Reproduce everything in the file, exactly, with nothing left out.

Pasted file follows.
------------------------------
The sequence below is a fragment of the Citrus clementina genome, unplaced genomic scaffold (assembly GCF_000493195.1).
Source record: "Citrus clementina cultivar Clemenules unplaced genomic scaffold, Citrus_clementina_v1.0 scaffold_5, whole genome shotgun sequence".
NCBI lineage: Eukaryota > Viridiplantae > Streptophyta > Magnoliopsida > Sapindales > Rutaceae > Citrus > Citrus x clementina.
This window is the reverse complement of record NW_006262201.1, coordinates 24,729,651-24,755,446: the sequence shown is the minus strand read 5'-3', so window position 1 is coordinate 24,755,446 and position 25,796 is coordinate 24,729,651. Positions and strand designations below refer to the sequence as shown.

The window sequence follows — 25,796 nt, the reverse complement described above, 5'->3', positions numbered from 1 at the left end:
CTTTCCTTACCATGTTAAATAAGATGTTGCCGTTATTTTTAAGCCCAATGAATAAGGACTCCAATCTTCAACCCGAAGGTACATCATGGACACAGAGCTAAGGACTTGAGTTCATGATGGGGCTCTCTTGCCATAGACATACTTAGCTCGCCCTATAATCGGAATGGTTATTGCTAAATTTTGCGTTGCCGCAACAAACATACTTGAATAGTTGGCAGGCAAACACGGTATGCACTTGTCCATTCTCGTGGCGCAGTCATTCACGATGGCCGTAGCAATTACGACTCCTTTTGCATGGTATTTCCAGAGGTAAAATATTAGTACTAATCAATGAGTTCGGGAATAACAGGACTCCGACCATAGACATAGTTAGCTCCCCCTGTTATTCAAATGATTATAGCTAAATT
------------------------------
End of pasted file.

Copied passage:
The sequence below is a fragment of the Citrus clementina genome, unplaced genomic scaffold (assembly GCF_000493195.1).
Source record: "Citrus clementina cultivar Clemenules unplaced genomic scaffold, Citrus_clementina_v1.0 scaffold_5, whole genome shotgun sequence".
NCBI lineage: Eukaryota > Viridiplantae > Streptophyta > Magnoliopsida > Sapindales > Rutaceae > Citrus > Citrus x clementina.
This window is the reverse complement of record NW_006262201.1, coordinates 24,729,651-24,755,446: the sequence shown is the minus strand read 5'-3', so window position 1 is coordinate 24,755,446 and position 25,796 is coordinate 24,729,651. Positions and strand designations below refer to the sequence as shown.

The window sequence follows — 25,796 nt, the reverse complement described above, 5'->3', positions numbered from 1 at the left end:
CTTTCCTTACCATGTTAAATAAGATGTTGCCGTTATTTTTAAGCCCAATGAATAAGGACTCCAATCTTCAACCCGAAGGTACATCATGGACACAGAGCTAAGGACTTGAGTTCATGATGGGGCTCTCTTGCCATAGACATACTTAGCTCGCCCTATAATCGGAATGGTTATTGCTAAATTTTGCGTTGCCGCAACAAACATACTTGAATAGTTGGCAGGCAAACACGGTATGCACTTGTCCATTCTCGTGGCGCAGTCATTCACGATGGCCGTAGCAATTACGACTCCTTTTGCATGGTATTTCCAGAGGTAAAATATTAGTACTAATCAATGAGTTCGGGAATAACAGGACTCCGACCATAGACATAGTTAGCTCCCCCTGTTATTCAAATGATTATAGCTAAATT